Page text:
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Post Trip Notes - Seoul

Post Trip Notes - Seoul

Old Nov 17, 2022, 6:58 pm
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Post Trip Notes - Seoul

It's going to take me months before I can write a proper trip report so I wanted to jot down some thoughts and observations from a six day trip to Seoul that was completed on Sunday.

Travel Process
- Q-Code checked by DL during check-in at PDX but not the K-ETA
- Masks not required on SEA - ICN by DL except that all passengers had to wear masks starting from thirty minutes prior to arrival
- Q-Code check at ICN involved a scan of the wrist for a temperature check followed by a scan of the QR code
- K-ETA was never explicitly checked

Transport in Seoul
- Bought T-Money "dongle" from a vending machine at ICN T2. I ended up with one that was the size of a small USB stick and the GF had one in the shape of the popular LINE friends rabbit character, Cony. We did not notice an obvious place to purchase a regular T-Money card
- We used the Seoul Metro extensively. Easy to use but towards the second half of the trip, we got smarter in terms of transfers. Some of the transfers between lines are very long, so it was worthwhile to walk above ground to the correct station and avoid a transfer. Also, depending on which line we took to our hotel near Gongdeok station, it was better to exit and walk on surface streets instead of being stuck underground and going up and down floors.
- We took the bus once, which was super easy. If not for the traffic, we wouldn't have hesitated to use them again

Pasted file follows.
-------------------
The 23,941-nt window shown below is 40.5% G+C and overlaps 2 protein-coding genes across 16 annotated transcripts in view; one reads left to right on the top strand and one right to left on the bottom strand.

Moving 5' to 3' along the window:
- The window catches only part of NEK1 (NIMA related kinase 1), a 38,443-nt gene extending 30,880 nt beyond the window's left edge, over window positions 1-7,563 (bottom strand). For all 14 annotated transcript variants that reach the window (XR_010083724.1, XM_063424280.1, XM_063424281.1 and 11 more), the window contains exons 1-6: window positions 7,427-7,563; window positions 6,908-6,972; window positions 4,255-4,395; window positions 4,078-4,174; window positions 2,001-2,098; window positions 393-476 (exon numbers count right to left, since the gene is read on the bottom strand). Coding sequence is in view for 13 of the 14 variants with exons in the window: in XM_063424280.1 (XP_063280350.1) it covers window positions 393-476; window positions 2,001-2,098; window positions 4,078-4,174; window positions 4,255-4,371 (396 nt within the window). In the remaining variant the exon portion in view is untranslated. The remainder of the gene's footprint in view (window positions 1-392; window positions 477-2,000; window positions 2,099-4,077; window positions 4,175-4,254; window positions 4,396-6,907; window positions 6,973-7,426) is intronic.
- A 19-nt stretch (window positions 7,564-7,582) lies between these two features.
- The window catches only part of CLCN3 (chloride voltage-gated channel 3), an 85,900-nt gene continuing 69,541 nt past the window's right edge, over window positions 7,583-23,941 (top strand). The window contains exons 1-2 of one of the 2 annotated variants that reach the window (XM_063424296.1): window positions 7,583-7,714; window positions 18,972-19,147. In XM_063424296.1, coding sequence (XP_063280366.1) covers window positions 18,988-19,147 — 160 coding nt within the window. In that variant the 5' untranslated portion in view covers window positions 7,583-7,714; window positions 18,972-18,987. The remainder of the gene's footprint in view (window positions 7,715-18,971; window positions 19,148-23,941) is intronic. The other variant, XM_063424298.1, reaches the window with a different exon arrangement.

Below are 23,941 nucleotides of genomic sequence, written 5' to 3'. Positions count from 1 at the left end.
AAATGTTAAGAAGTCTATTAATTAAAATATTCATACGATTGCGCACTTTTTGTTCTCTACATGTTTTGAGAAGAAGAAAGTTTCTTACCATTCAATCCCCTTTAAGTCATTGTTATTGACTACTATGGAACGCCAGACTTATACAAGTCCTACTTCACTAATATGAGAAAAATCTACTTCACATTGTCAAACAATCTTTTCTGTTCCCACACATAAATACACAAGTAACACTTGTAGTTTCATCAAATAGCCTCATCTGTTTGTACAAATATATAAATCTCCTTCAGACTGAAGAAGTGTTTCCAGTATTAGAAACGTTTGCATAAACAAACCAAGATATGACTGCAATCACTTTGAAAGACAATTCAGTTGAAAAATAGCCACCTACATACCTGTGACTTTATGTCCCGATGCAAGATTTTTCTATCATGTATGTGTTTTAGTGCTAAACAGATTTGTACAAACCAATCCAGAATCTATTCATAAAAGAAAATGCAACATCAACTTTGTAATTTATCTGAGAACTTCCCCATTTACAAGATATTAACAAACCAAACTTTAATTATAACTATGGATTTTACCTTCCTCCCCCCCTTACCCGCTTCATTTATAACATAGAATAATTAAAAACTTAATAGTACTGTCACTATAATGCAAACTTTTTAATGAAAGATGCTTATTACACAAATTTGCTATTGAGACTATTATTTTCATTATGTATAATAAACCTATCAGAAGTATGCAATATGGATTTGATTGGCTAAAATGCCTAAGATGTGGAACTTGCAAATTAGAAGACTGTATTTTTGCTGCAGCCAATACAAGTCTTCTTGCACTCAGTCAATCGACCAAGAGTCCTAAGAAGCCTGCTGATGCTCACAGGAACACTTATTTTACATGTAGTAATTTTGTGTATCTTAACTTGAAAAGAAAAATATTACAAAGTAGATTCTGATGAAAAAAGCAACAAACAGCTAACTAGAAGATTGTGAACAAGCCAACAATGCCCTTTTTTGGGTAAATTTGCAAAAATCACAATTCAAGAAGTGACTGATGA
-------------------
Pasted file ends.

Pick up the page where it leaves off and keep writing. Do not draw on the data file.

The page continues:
- We never had issues at rush hour as we generally avoided it. The closest we came was on AREX from the airport along with a later one stop journey on AREX from Seoul Station to Gongdeok

Seoul
- Areas/Places visited: Ansan/Bongwonsa Temple, Bukchon Hanok Village, Cheonggyecheon, Goyang/Starfield Goyang, Gwangjang Market, Gyeongbokgung, Hongdae/Yeonnam, Gongdeok/Mapo, Insadong, Konkuk University, Myeongdong, Namsan, Seoul Station, Sinchon/Ehwa Women's University area/Yonsei University area, Yeouido Hangang Park
- Ansan: Nice and easy semi hikes. Disappointed that the springs were dried up. Not much of a view that we could see but we didn't spend too much time here.
- Bongwonsa Temple: Pleasant temple complex devoid of crowds. Would've been disappointed if we our journey was explicitly to see the temple
- Bukchon Hanok Village: Very pretty but extremely crowded with fellow tourists who would do things like glare at you if you happened to accidentally get into their Instagram shot. Needless to say, I really hated being here and it was like everything bad related to tourism. It's sad to see this neighbourhood turning into a playground for visitors. I would be happy to never return and it left a really bad taste in my mouth.